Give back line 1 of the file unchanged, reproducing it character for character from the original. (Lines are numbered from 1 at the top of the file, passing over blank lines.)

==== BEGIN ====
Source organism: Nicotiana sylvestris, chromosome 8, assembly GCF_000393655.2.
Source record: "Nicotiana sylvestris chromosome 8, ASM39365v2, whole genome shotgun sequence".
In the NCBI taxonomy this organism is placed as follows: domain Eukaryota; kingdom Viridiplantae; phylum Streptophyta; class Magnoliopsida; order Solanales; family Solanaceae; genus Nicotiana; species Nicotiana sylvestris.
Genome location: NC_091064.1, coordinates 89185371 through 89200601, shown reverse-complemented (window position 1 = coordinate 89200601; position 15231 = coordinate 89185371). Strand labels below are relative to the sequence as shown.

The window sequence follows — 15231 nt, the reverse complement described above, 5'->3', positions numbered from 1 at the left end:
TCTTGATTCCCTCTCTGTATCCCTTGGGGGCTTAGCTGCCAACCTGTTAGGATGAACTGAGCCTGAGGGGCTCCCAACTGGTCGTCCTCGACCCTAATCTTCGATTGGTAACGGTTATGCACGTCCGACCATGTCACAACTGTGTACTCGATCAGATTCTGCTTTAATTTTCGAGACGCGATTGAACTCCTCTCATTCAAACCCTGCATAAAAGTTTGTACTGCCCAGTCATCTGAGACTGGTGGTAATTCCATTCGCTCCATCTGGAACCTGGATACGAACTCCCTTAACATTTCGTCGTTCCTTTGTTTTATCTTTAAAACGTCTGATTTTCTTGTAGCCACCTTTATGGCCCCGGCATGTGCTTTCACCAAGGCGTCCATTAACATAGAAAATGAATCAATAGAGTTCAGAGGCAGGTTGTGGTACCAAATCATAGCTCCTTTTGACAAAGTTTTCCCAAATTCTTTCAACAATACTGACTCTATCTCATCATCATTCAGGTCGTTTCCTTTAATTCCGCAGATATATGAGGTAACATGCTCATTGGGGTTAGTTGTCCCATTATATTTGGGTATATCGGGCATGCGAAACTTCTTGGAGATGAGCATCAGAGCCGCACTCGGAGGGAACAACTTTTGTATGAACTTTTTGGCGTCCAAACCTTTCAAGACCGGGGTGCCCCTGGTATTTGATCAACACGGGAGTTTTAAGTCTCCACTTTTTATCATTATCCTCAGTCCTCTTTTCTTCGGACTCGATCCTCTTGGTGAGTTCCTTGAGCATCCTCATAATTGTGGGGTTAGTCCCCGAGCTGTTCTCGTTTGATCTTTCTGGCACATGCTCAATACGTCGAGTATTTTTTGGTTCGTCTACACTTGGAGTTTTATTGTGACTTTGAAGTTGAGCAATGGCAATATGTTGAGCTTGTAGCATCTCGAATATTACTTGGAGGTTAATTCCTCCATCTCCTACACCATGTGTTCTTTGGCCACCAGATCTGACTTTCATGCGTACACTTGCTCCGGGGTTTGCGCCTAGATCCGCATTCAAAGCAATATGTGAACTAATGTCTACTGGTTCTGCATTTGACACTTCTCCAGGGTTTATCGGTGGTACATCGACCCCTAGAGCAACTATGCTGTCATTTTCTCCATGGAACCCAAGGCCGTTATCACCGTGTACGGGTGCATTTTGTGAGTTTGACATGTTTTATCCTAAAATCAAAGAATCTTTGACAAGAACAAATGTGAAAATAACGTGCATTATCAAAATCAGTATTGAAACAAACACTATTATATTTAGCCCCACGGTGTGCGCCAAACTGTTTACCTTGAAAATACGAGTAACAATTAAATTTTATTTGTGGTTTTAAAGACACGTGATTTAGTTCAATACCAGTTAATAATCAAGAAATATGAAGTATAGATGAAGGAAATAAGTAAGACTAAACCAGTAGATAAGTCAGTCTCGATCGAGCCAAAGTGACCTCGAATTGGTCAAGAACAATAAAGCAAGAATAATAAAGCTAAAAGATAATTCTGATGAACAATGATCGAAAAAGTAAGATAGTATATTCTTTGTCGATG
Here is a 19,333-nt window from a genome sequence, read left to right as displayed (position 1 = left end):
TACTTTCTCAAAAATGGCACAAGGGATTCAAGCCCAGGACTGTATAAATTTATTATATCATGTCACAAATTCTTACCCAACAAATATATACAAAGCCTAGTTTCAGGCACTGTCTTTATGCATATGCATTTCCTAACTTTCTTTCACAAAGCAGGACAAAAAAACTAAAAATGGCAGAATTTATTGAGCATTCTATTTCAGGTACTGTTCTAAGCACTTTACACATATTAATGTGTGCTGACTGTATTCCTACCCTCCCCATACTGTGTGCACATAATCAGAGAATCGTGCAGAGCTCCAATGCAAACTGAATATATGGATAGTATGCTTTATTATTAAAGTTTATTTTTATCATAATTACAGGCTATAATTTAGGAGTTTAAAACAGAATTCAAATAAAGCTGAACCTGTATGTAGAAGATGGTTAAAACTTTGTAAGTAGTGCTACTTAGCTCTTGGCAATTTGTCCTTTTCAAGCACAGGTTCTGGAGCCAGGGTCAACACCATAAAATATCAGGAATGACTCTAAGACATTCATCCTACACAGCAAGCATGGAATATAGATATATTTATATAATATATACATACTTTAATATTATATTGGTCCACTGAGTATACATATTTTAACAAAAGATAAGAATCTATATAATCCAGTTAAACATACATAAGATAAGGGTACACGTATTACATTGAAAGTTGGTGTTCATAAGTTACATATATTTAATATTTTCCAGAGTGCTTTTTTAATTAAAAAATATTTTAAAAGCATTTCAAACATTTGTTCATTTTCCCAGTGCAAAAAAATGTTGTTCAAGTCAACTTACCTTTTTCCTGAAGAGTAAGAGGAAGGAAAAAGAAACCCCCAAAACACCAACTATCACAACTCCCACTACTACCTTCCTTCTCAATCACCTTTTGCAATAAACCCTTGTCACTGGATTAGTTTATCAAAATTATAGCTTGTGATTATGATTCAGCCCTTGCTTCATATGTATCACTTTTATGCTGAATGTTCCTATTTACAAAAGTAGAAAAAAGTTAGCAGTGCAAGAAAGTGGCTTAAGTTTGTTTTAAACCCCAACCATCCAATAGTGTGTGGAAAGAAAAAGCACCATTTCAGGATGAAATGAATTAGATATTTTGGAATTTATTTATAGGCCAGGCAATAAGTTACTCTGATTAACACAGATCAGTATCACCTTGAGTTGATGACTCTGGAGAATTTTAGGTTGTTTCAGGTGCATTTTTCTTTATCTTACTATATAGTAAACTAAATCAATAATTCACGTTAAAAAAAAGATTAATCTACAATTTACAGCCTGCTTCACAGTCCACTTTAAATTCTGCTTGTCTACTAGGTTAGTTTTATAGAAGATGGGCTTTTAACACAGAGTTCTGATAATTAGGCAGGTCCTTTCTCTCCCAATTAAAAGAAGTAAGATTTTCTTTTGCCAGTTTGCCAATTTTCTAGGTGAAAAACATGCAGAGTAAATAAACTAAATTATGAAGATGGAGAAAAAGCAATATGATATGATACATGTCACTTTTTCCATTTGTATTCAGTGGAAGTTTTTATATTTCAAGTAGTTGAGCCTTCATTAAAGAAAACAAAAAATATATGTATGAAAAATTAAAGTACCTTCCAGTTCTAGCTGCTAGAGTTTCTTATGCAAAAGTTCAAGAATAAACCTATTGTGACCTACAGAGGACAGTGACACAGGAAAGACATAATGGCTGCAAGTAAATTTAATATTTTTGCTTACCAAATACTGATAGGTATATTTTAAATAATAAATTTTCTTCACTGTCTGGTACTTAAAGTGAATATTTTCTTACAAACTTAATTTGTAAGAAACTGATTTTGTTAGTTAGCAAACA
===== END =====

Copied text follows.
Source organism: Nicotiana sylvestris, chromosome 8, assembly GCF_000393655.2.